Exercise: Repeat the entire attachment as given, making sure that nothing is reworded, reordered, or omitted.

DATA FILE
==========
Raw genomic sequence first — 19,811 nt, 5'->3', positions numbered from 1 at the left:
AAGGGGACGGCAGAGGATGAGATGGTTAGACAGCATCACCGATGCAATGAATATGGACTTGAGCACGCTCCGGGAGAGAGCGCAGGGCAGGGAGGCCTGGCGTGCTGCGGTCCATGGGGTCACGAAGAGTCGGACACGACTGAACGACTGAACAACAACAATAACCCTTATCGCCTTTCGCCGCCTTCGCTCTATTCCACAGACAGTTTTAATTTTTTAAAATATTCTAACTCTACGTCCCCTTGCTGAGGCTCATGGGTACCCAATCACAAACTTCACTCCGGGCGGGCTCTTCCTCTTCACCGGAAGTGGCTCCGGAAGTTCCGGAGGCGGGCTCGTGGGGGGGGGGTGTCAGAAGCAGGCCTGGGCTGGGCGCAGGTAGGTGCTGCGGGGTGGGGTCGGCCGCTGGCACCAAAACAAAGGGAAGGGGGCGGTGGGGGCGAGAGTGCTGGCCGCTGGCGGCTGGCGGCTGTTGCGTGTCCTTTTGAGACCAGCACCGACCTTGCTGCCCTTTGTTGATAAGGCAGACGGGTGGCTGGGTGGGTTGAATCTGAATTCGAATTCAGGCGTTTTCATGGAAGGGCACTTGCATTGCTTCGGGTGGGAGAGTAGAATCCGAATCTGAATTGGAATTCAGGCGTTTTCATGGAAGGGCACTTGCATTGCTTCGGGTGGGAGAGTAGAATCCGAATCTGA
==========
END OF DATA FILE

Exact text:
Raw genomic sequence first — 19,811 nt, 5'->3', positions numbered from 1 at the left:
AAGGGGACGGCAGAGGATGAGATGGTTAGACAGCATCACCGATGCAATGAATATGGACTTGAGCACGCTCCGGGAGAGAGCGCAGGGCAGGGAGGCCTGGCGTGCTGCGGTCCATGGGGTCACGAAGAGTCGGACACGACTGAACGACTGAACAACAACAATAACCCTTATCGCCTTTCGCCGCCTTCGCTCTATTCCACAGACAGTTTTAATTTTTTAAAATATTCTAACTCTACGTCCCCTTGCTGAGGCTCATGGGTACCCAATCACAAACTTCACTCCGGGCGGGCTCTTCCTCTTCACCGGAAGTGGCTCCGGAAGTTCCGGAGGCGGGCTCGTGGGGGGGGGGTGTCAGAAGCAGGCCTGGGCTGGGCGCAGGTAGGTGCTGCGGGGTGGGGTCGGCCGCTGGCACCAAAACAAAGGGAAGGGGGCGGTGGGGGCGAGAGTGCTGGCCGCTGGCGGCTGGCGGCTGTTGCGTGTCCTTTTGAGACCAGCACCGACCTTGCTGCCCTTTGTTGATAAGGCAGACGGGTGGCTGGGTGGGTTGAATCTGAATTCGAATTCAGGCGTTTTCATGGAAGGGCACTTGCATTGCTTCGGGTGGGAGAGTAGAATCCGAATCTGAATTGGAATTCAGGCGTTTTCATGGAAGGGCACTTGCATTGCTTCGGGTGGGAGAGTAGAATCCGAATCTGA